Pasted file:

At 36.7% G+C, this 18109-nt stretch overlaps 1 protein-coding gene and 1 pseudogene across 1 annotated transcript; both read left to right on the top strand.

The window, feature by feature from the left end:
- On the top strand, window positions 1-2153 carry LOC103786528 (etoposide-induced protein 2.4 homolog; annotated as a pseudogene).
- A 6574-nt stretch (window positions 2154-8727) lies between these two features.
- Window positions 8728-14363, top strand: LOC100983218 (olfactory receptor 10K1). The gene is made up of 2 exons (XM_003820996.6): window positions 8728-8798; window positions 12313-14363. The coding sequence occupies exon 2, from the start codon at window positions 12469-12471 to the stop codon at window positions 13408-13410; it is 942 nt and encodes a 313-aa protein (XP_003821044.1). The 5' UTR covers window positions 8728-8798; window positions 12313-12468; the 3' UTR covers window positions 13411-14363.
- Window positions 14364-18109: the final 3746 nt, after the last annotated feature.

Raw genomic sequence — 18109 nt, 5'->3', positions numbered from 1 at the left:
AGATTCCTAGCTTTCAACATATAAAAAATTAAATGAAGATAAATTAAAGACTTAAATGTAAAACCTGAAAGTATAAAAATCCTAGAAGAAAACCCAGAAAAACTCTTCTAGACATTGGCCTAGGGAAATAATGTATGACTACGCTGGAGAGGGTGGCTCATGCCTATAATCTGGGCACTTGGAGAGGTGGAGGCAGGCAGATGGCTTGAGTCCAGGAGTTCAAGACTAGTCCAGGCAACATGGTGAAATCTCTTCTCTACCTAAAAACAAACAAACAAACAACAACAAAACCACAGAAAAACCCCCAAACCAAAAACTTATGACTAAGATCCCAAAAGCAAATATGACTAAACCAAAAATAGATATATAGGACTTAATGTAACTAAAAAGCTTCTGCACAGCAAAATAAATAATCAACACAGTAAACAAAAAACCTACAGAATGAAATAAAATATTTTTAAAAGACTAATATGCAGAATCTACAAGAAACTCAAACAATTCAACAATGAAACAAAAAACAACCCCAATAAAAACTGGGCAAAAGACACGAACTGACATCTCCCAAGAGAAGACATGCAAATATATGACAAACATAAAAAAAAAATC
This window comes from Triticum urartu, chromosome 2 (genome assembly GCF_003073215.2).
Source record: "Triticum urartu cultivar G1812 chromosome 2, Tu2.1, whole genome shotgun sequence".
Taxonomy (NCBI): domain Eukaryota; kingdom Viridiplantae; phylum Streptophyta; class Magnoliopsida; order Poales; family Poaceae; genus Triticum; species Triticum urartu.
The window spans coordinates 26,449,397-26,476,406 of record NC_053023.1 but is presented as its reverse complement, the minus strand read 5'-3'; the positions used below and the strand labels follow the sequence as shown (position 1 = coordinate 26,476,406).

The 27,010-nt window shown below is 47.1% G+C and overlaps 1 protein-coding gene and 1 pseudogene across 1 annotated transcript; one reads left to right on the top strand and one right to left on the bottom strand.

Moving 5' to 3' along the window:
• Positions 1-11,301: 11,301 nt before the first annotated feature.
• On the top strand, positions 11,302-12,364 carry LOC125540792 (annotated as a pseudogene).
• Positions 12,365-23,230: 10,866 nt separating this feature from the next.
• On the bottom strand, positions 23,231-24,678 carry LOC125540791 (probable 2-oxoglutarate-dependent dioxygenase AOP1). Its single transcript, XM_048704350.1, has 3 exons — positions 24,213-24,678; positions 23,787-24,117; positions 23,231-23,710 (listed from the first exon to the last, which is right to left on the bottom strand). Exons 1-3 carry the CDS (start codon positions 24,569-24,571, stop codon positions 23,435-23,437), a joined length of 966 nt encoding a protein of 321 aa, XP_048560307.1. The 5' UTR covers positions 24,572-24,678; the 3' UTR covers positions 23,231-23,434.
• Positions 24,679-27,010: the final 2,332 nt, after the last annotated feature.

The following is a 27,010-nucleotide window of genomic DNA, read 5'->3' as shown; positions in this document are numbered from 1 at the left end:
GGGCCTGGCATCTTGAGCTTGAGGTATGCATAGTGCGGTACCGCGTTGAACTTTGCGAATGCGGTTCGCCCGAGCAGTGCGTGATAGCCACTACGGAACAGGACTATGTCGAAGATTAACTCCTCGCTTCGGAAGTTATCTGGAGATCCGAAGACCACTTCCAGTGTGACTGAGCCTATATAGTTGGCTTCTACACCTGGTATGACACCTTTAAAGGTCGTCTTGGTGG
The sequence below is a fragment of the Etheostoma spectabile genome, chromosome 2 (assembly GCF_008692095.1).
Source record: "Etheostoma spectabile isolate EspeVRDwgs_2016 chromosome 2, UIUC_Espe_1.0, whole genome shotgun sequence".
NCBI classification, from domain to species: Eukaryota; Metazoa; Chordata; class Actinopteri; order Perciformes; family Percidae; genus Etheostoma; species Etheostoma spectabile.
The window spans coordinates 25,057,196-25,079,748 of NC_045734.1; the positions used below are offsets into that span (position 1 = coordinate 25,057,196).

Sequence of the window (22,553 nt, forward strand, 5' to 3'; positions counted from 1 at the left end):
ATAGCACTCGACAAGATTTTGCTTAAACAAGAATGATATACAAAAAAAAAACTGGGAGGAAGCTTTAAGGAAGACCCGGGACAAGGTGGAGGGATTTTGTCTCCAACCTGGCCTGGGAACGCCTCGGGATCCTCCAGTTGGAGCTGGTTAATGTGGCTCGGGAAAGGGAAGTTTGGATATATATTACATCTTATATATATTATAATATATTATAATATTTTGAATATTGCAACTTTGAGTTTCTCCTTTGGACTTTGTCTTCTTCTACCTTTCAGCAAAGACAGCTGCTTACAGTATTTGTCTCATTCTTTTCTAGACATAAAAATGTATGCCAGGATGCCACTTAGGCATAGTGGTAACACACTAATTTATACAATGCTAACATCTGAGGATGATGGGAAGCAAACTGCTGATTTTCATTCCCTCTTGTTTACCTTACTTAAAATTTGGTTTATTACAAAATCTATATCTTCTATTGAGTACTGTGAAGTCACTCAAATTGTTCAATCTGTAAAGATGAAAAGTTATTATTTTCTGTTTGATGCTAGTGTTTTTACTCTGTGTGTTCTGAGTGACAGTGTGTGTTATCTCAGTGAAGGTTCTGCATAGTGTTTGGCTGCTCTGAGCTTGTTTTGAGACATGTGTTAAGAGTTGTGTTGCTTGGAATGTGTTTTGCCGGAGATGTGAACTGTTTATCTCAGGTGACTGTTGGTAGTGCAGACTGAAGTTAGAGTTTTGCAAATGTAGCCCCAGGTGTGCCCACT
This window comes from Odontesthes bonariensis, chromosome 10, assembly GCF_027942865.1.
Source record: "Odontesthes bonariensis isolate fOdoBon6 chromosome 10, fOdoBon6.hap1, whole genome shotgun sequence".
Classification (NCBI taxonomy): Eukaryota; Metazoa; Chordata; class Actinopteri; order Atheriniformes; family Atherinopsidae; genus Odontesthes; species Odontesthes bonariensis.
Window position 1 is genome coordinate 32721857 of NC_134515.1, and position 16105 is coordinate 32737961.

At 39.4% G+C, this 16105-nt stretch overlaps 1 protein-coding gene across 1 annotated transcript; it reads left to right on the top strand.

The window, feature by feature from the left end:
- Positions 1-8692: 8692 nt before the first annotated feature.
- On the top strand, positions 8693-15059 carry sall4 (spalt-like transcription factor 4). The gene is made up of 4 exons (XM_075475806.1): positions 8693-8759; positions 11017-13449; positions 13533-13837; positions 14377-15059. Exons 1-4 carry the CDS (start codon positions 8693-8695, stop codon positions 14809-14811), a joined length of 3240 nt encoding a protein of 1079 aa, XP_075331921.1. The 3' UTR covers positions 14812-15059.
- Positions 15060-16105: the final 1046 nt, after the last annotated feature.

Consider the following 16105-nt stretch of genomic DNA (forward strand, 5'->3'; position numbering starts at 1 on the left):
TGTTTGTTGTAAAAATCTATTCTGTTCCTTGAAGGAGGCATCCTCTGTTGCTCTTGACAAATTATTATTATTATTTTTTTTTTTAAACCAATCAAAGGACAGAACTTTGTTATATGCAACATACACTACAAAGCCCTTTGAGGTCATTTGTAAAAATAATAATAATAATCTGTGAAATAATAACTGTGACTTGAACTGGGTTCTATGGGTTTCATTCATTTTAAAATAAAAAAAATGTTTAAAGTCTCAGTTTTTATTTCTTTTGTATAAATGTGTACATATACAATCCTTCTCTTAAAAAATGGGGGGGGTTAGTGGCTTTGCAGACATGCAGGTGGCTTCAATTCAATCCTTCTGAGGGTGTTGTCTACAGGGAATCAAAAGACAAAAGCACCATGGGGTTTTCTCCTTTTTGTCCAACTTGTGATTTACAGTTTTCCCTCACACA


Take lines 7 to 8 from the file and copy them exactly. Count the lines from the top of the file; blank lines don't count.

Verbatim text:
Raw genomic sequence — 18109 nt, 5'->3', positions numbered from 1 at the left:
AGATTCCTAGCTTTCAACATATAAAAAATTAAATGAAGATAAATTAAAGACTTAAATGTAAAACCTGAAAGTATAAAAATCCTAGAAGAAAACCCAGAAAAACTCTTCTAGACATTGGCCTAGGGAAATAATGTATGACTACGCTGGAGAGGGTGGCTCATGCCTATAATCTGGGCACTTGGAGAGGTGGAGGCAGGCAGATGGCTTGAGTCCAGGAGTTCAAGACTAGTCCAGGCAACATGGTGAAATCTCTTCTCTACCTAAAAACAAACAAACAAACAACAACAAAACCACAGAAAAACCCCCAAACCAAAAACTTATGACTAAGATCCCAAAAGCAAATATGACTAAACCAAAAATAGATATATAGGACTTAATGTAACTAAAAAGCTTCTGCACAGCAAAATAAATAATCAACACAGTAAACAAAAAACCTACAGAATGAAATAAAATATTTTTAAAAGACTAATATGCAGAATCTACAAGAAACTCAAACAATTCAACAATGAAACAAAAAACAACCCCAATAAAAACTGGGCAAAAGACACGAACTGACATCTCCCAAGAGAAGACATGCAAATATATGACAAACATAAAAAAAAAATC